Last Updated June 13th, 2021
Overview of malaria
The rise and spread of communicable diseases have posed a major threat to life and health. In the recent decade, the scenario has been very grave in the low and middle-income countries that lack the minimum conditions for maintaining a healthy and hygienic lifestyle. In many of these countries, the temperature and weather conditions are ideal for microbial growth and propagation, which makes the inhabitants more vulnerable. Malaria is one such disease that has led to unnumbered epidemic outbreaks in the past.
The statistics of the UNICEF show that nearly 1 million people worldwide die from the disease every year. Nearly 90% of these incidences occur in Sub-Saharan Africa and affect mainly children below the age of 5. The World Health Organisation reports that nearly 200 million people suffer from malaria annually. The global health organizations have collaborated to spread awareness related to Malaria and other mosquito-borne diseases.
What is Malaria?
Malaria is a common mosquito-borne disease mediated by a class of parasitic protozoans that belong to the Plasmodium family.
The disease affects humans and other animals. But the manifestations occur mainly in the human hosts.The disease spreads mainly through the bites of the Anopheles mosquito.
It is mainly characterized by high fever, vomiting, fatigue, and headache.In many cases, the parasite remains in a dormant state within the host’s body and may cause recurrent malaria at some point in time. In extreme cases or after a few recurrent malaria instances, the patient may eventually die from the disease.
What causes Malaria?
In the human hosts, Malaria is mainly caused by the parasites belonging to the Plasmodium family. The common species are-
- Plasmodium falciparum
- Plasmodium malariae
- Plasmodium ovale
- Plasmodium vivax
- Plasmodium knowlesi
Most of the cases are caused by the Plasmodium falciparum and Plasmodium vivax, which lead to most of the fatalities as well.
The female Anopheles mosquito is usually the carrier of the parasite.
When an infected Anopheles mosquito bites a human host, it transmits the sporozoite (a motile form of the parasite) into the human body.
The sporozoite migrates via the blood vessels to the hepatocytes (liver cells) where it multiplies and produces innumerable merozoites. The infected red blood cells henceforth undergo a number of multiplication cycles, producing new infective merozoites. Eventually, these cells burst and the infective cycle occurs from the beginning.
The remaining merozoites transform into immature gametocytes. As a fertilized mosquito bites an infected human, the gametocytes are transferred into the mosquito’s body through the blood and they progressively mature inside the mosquito’s gut. A fertilized motile zygote results, which is called ookinete. These zygotes thereby develop into new sporozoites that finally migrate to the mosquito’s salivary glands and are ready to infect a new human host. When a mosquito bites a healthy human host, the sporozoites are injected into the skin.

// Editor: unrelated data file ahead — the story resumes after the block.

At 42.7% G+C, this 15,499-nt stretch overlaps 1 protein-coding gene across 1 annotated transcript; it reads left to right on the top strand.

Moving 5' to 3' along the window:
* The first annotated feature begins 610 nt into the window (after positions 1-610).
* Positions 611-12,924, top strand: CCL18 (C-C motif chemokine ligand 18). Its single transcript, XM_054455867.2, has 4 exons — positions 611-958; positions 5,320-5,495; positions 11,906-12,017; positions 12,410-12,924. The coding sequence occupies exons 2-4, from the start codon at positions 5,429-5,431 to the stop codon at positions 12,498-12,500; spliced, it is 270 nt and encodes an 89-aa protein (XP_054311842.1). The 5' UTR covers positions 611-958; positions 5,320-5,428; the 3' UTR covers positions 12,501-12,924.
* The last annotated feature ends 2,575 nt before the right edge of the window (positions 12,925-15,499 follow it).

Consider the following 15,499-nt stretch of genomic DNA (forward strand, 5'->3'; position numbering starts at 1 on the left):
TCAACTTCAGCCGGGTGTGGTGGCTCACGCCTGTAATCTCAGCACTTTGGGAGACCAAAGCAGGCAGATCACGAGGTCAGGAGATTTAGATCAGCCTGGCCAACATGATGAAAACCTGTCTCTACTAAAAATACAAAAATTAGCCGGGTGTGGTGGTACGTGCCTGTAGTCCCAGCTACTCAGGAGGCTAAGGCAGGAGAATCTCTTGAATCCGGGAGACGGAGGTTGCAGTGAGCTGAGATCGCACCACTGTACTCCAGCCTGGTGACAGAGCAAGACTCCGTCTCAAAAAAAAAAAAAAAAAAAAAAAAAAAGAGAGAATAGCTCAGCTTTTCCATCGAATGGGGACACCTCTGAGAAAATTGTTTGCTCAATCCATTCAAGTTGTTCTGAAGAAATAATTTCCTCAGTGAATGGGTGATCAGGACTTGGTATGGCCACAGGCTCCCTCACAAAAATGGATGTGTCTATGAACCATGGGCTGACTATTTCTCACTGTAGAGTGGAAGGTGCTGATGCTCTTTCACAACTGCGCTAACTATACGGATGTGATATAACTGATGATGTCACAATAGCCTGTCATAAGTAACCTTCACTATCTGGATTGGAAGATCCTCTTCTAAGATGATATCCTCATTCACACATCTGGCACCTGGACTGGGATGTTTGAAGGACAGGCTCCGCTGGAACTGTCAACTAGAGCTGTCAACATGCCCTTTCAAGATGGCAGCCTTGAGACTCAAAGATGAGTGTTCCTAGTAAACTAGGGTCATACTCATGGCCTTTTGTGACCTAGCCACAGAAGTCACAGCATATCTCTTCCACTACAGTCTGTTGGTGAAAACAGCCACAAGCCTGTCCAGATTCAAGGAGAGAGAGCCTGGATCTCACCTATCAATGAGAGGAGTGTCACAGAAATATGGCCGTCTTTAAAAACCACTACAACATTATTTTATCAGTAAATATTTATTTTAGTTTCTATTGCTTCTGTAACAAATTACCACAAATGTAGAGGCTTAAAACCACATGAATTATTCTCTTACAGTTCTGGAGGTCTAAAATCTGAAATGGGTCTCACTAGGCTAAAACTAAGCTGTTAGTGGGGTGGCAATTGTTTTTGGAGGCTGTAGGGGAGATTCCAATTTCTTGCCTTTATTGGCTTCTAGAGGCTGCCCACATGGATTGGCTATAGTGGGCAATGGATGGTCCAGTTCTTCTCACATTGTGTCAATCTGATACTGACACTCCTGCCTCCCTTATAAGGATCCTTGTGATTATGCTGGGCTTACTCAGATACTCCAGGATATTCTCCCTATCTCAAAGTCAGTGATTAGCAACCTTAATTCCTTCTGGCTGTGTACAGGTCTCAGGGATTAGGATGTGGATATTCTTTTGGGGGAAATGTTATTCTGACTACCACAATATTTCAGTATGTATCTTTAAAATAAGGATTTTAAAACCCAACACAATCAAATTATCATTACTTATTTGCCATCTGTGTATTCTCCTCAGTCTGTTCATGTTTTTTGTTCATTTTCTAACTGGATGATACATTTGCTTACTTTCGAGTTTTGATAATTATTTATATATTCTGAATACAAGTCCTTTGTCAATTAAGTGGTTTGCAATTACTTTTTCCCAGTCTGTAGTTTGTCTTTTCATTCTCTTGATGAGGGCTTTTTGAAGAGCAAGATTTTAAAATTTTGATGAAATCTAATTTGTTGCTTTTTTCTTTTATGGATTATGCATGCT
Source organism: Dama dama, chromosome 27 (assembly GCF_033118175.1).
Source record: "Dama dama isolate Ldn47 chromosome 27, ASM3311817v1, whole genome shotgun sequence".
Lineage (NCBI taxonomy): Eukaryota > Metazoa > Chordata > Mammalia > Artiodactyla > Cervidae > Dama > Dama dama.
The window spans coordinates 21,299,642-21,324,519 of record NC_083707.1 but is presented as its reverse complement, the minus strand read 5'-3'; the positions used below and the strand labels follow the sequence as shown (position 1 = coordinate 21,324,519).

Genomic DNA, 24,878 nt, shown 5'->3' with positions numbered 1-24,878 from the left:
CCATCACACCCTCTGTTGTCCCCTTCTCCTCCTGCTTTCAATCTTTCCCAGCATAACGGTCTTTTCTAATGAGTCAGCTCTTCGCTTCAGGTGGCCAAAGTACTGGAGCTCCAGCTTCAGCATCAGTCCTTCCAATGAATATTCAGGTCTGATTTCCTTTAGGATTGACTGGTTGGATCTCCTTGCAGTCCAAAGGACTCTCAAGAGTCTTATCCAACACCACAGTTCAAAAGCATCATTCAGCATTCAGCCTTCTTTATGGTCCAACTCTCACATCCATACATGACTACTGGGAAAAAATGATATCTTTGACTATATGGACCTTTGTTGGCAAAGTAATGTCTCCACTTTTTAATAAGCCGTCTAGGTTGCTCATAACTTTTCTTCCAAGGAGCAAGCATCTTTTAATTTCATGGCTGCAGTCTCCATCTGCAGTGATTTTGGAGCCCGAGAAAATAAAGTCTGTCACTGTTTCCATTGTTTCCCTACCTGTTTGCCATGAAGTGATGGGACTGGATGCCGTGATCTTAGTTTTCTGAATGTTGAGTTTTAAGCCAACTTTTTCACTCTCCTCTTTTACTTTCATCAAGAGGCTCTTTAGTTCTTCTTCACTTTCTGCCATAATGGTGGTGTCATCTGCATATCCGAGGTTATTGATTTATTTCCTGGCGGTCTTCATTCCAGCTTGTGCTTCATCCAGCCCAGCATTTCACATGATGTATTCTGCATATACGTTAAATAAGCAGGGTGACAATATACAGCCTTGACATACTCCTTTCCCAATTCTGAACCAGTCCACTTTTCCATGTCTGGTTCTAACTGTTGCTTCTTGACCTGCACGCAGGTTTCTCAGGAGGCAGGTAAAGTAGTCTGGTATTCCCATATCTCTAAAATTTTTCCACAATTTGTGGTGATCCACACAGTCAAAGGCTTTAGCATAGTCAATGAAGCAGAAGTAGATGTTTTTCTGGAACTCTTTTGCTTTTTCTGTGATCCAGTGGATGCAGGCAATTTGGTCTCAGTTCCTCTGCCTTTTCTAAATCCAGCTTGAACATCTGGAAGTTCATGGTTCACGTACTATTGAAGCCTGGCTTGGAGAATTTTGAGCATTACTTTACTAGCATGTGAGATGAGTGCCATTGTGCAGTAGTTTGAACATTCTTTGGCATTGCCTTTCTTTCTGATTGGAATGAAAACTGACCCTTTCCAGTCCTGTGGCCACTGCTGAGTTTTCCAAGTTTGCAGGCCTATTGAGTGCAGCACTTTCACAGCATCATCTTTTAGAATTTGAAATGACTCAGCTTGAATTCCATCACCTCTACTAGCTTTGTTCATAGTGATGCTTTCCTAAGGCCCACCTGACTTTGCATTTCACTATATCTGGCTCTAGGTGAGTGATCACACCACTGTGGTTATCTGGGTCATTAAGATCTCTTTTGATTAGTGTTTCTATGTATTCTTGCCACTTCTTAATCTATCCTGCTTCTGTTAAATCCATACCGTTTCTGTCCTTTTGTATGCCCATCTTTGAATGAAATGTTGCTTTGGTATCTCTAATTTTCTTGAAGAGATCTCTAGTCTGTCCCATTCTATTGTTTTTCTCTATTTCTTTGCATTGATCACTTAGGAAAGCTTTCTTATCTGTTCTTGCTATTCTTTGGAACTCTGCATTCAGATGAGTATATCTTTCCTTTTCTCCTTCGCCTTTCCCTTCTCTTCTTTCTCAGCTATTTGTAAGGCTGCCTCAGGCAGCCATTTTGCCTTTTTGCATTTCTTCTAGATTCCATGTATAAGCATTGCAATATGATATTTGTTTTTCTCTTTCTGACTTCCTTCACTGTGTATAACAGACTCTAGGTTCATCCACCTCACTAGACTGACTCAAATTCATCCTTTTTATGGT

Phases of Malaria
The Malaria infection develops through two distinct phases namely- the erythrocytic phase (occurs in the red blood cells) and the exoerythrocytic phase (occurs in the liver cells). During a blood meal, the sporozoites transmit from the mosquito’s saliva into the bloodstream of the person, where they multiply for 8-30 days.
Symptoms of Malaria
The symptoms of Malaria usually manifest themselves around 8-25 days after the primary infection. The disease begins with flu-like symptoms and gradually leads to gastrointestinal symptoms and other complications. The commonly observed symptoms are listed below-
Itching of hands due to a mosquito bite
- A headache, fever and shivering (occur in a cyclic order)
- Bouts of vomiting
- Episodes of acute joint pain
- Hemolytic anemia
- Presence of hemoglobin in urine
- Fits and convulsions
- Damage to retina
- Loss of consciousness
- Inability to carry out normal joint movements
- Loss of appetite
- Extremely low blood pressure (less than 70 mm Hg in adults and 50 mm Hg in children)
- Respiratory problems
- Problems in blood circulation (the patient may need blood supply in extreme cases)
- Impaired kidney functions
- Bleeding problems
- Pulmonary edema
- Drop in blood glucose level (less than 40mg/dL)
- Acidosis (lactate concentration higher than 5 mmol/L)
Types of Malaria
According to the part of the body affected, the causative pathogen and the resulting complications, Malaria can be classified into the following categories-
- Algid malaria: It is caused by the Plasmodium falciparum and affects mainly the gut and other abdominal viscera. It is of two types- gastric algid malaria and dysenteric algid malaria. Gastric malaria leads to persistent vomiting and dysenteric malaria leads to bloody diarrhea. A large number of infected red blood cells are found in the stool in this case. The patients may also experience persistent chills, circulatory shocks and cardiovascular ailments.